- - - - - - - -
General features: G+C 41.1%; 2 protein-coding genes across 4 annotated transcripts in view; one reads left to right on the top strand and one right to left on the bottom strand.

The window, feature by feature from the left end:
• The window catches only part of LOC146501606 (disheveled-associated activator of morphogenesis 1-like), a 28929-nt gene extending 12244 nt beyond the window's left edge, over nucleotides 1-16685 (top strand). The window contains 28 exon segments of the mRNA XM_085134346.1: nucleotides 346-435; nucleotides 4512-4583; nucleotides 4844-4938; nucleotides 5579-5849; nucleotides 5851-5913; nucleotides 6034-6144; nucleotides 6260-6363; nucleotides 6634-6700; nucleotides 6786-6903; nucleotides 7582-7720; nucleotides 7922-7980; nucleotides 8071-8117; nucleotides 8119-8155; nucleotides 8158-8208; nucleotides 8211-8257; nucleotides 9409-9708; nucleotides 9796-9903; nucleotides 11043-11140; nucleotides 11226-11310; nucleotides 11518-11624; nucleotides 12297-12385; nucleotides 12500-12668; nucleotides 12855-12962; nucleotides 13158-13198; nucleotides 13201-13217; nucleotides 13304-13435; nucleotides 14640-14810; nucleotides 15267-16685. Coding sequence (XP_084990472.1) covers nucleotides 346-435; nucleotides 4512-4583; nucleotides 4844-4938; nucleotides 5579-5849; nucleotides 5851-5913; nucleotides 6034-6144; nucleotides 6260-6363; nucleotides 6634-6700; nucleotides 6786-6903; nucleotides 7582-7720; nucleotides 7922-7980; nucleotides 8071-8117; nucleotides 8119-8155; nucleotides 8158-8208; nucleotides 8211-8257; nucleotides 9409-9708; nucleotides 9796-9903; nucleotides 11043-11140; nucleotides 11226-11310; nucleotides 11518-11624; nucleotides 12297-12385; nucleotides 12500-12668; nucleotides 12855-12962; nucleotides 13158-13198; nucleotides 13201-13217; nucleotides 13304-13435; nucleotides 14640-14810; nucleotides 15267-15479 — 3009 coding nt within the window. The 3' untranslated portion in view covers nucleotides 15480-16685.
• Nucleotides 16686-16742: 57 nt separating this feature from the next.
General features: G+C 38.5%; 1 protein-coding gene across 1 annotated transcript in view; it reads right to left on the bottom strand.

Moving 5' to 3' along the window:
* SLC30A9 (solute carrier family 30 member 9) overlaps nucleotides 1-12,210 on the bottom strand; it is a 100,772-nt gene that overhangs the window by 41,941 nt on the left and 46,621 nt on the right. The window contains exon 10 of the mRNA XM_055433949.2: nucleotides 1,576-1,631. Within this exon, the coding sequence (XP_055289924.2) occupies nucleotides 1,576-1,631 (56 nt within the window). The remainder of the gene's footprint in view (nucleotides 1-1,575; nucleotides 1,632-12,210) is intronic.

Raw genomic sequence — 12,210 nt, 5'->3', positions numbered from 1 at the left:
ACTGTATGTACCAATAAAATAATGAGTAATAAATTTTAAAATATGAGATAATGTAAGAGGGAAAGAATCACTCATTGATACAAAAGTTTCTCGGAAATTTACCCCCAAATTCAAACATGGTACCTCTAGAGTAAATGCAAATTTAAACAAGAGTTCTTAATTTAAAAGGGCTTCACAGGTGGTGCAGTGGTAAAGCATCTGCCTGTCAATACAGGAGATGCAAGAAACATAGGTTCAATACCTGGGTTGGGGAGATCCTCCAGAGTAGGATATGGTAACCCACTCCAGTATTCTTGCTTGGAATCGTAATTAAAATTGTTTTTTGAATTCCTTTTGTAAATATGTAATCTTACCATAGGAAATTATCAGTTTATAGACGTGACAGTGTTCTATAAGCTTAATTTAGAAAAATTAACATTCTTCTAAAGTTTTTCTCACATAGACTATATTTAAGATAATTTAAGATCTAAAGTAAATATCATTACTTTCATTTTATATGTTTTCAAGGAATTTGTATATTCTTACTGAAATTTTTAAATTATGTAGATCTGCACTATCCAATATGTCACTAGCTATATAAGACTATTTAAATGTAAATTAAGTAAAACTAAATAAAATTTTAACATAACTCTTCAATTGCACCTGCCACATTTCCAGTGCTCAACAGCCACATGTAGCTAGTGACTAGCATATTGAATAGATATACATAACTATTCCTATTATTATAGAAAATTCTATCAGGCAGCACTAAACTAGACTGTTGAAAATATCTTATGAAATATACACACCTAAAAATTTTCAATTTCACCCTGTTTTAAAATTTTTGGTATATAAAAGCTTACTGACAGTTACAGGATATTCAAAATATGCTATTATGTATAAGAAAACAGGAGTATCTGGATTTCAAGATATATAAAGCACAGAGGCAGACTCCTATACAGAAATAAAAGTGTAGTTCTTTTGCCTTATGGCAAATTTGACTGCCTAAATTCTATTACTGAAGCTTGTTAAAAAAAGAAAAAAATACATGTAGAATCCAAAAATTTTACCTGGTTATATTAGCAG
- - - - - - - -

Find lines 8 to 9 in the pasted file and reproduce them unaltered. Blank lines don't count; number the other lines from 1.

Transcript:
Raw genomic sequence — 12,210 nt, 5'->3', positions numbered from 1 at the left:
ACTGTATGTACCAATAAAATAATGAGTAATAAATTTTAAAATATGAGATAATGTAAGAGGGAAAGAATCACTCATTGATACAAAAGTTTCTCGGAAATTTACCCCCAAATTCAAACATGGTACCTCTAGAGTAAATGCAAATTTAAACAAGAGTTCTTAATTTAAAAGGGCTTCACAGGTGGTGCAGTGGTAAAGCATCTGCCTGTCAATACAGGAGATGCAAGAAACATAGGTTCAATACCTGGGTTGGGGAGATCCTCCAGAGTAGGATATGGTAACCCACTCCAGTATTCTTGCTTGGAATCGTAATTAAAATTGTTTTTTGAATTCCTTTTGTAAATATGTAATCTTACCATAGGAAATTATCAGTTTATAGACGTGACAGTGTTCTATAAGCTTAATTTAGAAAAATTAACATTCTTCTAAAGTTTTTCTCACATAGACTATATTTAAGATAATTTAAGATCTAAAGTAAATATCATTACTTTCATTTTATATGTTTTCAAGGAATTTGTATATTCTTACTGAAATTTTTAAATTATGTAGATCTGCACTATCCAATATGTCACTAGCTATATAAGACTATTTAAATGTAAATTAAGTAAAACTAAATAAAATTTTAACATAACTCTTCAATTGCACCTGCCACATTTCCAGTGCTCAACAGCCACATGTAGCTAGTGACTAGCATATTGAATAGATATACATAACTATTCCTATTATTATAGAAAATTCTATCAGGCAGCACTAAACTAGACTGTTGAAAATATCTTATGAAATATACACACCTAAAAATTTTCAATTTCACCCTGTTTTAAAATTTTTGGTATATAAAAGCTTACTGACAGTTACAGGATATTCAAAATATGCTATTATGTATAAGAAAACAGGAGTATCTGGATTTCAAGATATATAAAGCACAGAGGCAGACTCCTATACAGAAATAAAAGTGTAGTTCTTTTGCCTTATGGCAAATTTGACTGCCTAAATTCTATTACTGAAGCTTGTTAAAAAAAGAAAAAAATACATGTAGAATCCAAAAATTTTACCTGGTTATATTAGCAG